Standing’s deconstruction of the Neo-liberal consensus and its effects on the government of Britain treads the line between academia and oratory in well managed fashion. It is full of well-constructed examples, such as the company hired on a 25 year tree-maintenance contract by Sheffield Council that cut down most of the trees it was supposed to tend to reduce costs, that serve both to illustrate underlying points and stay with the reader well after the book has been set aside. Standing’s balance does however occasionally wobble. The accusation that the government had abandoned legal responsibility for most of the NHS, found in the chapter on health, while technically correct it ignores the broader complexities of the issue in favour of shock value. This is not to suggest that The Plunder of the Commons is a piece of political theatre or even that such issues are commonplace in the book. It is simply a product of the broader audience Standing seems to have targeted.
The Commons Charter itself takes something of a back seat throughout the book, with its articles placed at the end of chapters and the Charter itself only found in full on the last few pages. The articles themselves are far from immediately practicable and Standing makes no secret of this. Instead they offer a new way of thinking about society, the first kernels of an idea that if fully developed could be proven revolutionary. But that is not the role of The Plunder of the Commons, it is not a manifesto but a call to action. One of Standing’s strongest themes is the need for communal action to preserve the commons whether that be beating the bounds of a field or green, legally or physically challenging acts of enclosure, or holding politicians to account through political process. The Plunder of the Commons is a wake-up call to a British public that has been asleep behind the wheel for the last forty years. As the Charter of the Forest has made abundantly clear, common rights are hard won but easily lost and we can little afford to lose the few we have left.
Due to the recent circumstances, a lot of us are finding ourselves with extra time on our hands. What better way to spend that time than to lose yourself in a book? Here are our top four picks to get excited for, fiction and non-fiction.
Picked by The Guardian as one of the books to look forward to in 2020, The Pink Line is a groundbreaking analysis of the human rights history of queer communities. Mark Gevisser explores how the social movements of sexual orientation and gender identity rights resulted in both dividing and unifying society from all over the world. Gevisser illustrates the struggles on the queer frontiers through the stories of queer folk spanning nine countries.
Although many countries across the globe have taken multiple steps in allowing the same freedoms to the LGBTQ+ community, there are still many nations that are working to curb their rights and criminalise anything that falls under the definition of queer. Because of this, The Pink Line is an incredibly relevant and important read.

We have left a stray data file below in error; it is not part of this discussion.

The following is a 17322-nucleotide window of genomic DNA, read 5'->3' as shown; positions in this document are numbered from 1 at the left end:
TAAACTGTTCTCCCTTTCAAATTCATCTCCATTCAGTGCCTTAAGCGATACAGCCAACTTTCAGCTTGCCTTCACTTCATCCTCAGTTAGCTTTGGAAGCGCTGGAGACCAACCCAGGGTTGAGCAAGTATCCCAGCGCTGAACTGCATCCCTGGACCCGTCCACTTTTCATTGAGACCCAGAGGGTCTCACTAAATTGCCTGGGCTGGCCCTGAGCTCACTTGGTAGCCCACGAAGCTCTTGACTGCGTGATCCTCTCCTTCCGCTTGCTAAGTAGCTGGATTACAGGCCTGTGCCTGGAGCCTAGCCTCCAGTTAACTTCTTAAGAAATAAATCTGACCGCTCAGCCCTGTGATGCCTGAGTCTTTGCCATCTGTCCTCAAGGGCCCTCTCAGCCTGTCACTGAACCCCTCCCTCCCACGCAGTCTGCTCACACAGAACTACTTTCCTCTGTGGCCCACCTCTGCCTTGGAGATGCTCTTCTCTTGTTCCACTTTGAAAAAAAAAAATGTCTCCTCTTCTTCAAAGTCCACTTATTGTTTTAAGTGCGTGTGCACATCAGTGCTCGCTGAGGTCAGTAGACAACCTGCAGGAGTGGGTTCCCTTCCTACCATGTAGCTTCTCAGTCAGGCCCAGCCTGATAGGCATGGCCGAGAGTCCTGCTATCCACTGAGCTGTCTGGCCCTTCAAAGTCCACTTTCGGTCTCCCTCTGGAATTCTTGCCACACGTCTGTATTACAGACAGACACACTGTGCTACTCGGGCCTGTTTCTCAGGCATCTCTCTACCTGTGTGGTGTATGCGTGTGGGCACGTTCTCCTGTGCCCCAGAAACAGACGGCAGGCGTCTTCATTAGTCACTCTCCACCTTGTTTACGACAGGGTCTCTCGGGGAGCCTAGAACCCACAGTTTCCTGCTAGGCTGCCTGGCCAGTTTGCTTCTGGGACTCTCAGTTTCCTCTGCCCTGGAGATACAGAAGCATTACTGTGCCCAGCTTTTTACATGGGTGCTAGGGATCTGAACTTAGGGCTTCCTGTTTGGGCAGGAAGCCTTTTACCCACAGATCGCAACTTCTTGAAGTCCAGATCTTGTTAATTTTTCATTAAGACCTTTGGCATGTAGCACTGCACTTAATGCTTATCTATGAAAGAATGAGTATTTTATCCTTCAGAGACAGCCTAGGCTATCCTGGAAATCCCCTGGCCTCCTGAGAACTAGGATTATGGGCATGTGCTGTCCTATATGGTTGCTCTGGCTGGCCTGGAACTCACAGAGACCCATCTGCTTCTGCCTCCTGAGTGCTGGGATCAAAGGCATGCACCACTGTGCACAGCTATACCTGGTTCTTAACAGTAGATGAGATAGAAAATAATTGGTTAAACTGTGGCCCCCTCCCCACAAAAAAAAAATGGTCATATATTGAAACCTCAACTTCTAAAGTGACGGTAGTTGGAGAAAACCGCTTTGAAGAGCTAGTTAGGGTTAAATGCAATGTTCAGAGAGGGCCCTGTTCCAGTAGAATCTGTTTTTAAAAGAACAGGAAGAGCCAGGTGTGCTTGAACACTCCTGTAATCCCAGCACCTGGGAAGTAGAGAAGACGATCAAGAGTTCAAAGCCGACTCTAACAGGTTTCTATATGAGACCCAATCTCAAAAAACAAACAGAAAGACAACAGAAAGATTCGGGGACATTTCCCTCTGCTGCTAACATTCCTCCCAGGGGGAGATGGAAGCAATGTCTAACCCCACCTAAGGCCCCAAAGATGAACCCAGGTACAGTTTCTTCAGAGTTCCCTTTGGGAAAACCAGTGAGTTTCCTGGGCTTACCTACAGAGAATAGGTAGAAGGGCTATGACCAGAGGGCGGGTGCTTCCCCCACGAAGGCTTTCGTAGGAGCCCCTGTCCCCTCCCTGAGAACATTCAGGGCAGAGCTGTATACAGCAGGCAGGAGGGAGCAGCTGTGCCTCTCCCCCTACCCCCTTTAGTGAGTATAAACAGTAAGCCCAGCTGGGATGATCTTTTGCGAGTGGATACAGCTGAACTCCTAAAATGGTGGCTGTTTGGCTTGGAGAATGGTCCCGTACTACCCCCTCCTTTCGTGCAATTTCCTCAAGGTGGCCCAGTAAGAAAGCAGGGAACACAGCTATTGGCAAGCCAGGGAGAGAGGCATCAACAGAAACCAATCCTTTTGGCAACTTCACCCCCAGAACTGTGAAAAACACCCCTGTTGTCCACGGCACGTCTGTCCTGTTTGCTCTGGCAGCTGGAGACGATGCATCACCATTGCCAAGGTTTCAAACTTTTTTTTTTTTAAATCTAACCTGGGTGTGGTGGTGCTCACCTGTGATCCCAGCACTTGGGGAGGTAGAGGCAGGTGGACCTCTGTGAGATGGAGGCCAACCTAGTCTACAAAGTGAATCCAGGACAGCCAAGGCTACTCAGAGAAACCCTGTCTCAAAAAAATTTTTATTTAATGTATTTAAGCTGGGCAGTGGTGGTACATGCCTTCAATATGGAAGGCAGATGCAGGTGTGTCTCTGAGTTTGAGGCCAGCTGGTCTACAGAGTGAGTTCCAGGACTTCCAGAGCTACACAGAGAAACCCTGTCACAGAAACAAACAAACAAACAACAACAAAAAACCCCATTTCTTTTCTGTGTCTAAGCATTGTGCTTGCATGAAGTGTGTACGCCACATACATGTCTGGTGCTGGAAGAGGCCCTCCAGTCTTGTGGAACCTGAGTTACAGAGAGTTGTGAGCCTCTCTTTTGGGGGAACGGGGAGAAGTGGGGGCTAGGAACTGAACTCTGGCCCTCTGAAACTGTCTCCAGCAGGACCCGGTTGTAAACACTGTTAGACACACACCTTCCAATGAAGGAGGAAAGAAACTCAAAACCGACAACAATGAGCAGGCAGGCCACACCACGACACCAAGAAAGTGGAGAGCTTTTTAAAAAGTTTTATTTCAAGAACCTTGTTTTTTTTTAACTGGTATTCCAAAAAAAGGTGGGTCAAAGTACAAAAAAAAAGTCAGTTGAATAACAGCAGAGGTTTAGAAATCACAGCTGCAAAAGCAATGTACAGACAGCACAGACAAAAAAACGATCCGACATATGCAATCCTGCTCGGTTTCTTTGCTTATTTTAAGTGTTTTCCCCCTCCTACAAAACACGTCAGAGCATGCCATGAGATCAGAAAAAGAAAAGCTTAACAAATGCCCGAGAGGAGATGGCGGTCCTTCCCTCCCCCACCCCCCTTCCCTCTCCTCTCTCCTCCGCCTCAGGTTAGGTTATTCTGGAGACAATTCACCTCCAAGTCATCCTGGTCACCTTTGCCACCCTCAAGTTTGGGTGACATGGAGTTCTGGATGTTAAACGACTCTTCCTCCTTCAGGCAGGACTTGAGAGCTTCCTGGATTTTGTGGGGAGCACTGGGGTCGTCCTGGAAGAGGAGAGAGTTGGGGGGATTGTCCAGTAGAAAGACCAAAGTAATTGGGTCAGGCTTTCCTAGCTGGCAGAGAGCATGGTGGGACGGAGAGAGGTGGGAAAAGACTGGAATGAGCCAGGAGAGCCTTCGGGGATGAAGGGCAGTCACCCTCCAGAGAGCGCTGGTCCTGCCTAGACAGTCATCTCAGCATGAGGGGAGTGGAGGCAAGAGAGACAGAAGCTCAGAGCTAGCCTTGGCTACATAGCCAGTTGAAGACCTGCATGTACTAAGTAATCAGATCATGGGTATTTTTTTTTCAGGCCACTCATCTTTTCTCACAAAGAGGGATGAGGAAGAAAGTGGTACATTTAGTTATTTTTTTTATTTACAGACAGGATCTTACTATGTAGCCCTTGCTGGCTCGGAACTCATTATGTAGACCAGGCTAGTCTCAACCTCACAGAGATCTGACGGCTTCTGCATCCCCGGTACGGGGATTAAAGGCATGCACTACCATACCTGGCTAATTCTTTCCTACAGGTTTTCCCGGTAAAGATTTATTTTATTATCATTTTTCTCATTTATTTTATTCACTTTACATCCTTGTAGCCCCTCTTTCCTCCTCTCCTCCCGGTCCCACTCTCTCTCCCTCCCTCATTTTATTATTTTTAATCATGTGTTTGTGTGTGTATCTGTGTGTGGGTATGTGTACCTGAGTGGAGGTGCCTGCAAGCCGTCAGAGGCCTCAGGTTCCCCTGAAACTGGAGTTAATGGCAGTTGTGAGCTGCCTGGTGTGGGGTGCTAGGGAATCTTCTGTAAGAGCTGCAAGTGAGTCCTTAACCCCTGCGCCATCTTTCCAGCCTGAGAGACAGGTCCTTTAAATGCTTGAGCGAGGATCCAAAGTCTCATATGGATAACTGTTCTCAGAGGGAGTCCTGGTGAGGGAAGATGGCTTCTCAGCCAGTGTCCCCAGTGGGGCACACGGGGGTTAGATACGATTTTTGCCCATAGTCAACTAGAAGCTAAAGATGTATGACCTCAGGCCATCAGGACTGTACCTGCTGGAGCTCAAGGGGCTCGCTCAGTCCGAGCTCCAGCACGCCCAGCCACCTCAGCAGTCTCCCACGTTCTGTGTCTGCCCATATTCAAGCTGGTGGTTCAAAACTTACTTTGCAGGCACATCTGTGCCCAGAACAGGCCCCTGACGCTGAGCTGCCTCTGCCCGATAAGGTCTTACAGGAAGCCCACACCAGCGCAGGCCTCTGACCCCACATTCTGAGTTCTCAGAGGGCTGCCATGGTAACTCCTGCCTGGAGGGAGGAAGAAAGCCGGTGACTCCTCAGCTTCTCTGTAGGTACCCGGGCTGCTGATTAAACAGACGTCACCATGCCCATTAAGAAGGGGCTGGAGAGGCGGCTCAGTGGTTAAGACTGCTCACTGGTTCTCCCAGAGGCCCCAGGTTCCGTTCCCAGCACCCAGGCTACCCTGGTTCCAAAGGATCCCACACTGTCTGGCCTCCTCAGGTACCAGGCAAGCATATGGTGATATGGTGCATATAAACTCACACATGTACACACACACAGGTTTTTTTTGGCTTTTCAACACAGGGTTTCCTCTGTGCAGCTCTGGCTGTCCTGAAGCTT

A debut novel about healers, curses, and bonds among women. Set in the American south, spanning before and after the Civil War, Conjure Women tells the story of Miss May Belle – a healer, and her daughter Rue who follows in her footsteps. When an illness befalls their community, Rue finds to be at the centre of suspicion.
Evocative, sincere, and thoroughly researched, Conjure Women moved back and forth in time to tell a story about how far we are willing to go to save our loved ones, from an exquisite and memorable new voice in fiction.
A satirical look at the modern obsession with the self and a searing criticism of ‘woke capitalism’. Co-founders of a wellness start-up, Richual, struggle to find the balance between being good businesswomen, being good people, and being good friends.
A horrible tweet that turns into a PR nightmare, a sexual misconduct scandal, and a secret about how feminist the company actually is, Self-Care takes apart the idea of a ‘girl boss’ and white feminism through fun, incisive writing. With a healthy dose of humour, Leigh Stein shines a bright light on the ‘wellness’ industry and community.
From The New York Times -bestselling author of The Mothers, an extraordinary new novel that follows the lives of twin sisters who chose to live in drastically different communities as they grew up.
After growing up in a black community and running away at sixteen, one of the sisters ends up coming back with her black daughter to the same town she tried to escape from. The other secretly passes for a white woman, with even her spouse not knowing her secret.
The story goes back and forth in time, addressing the issues of colourism through the Vignes twins’ and their daughters’ eyes. The Vanishing Half looks at our past can affect our lives in a poignantly written masterpiece.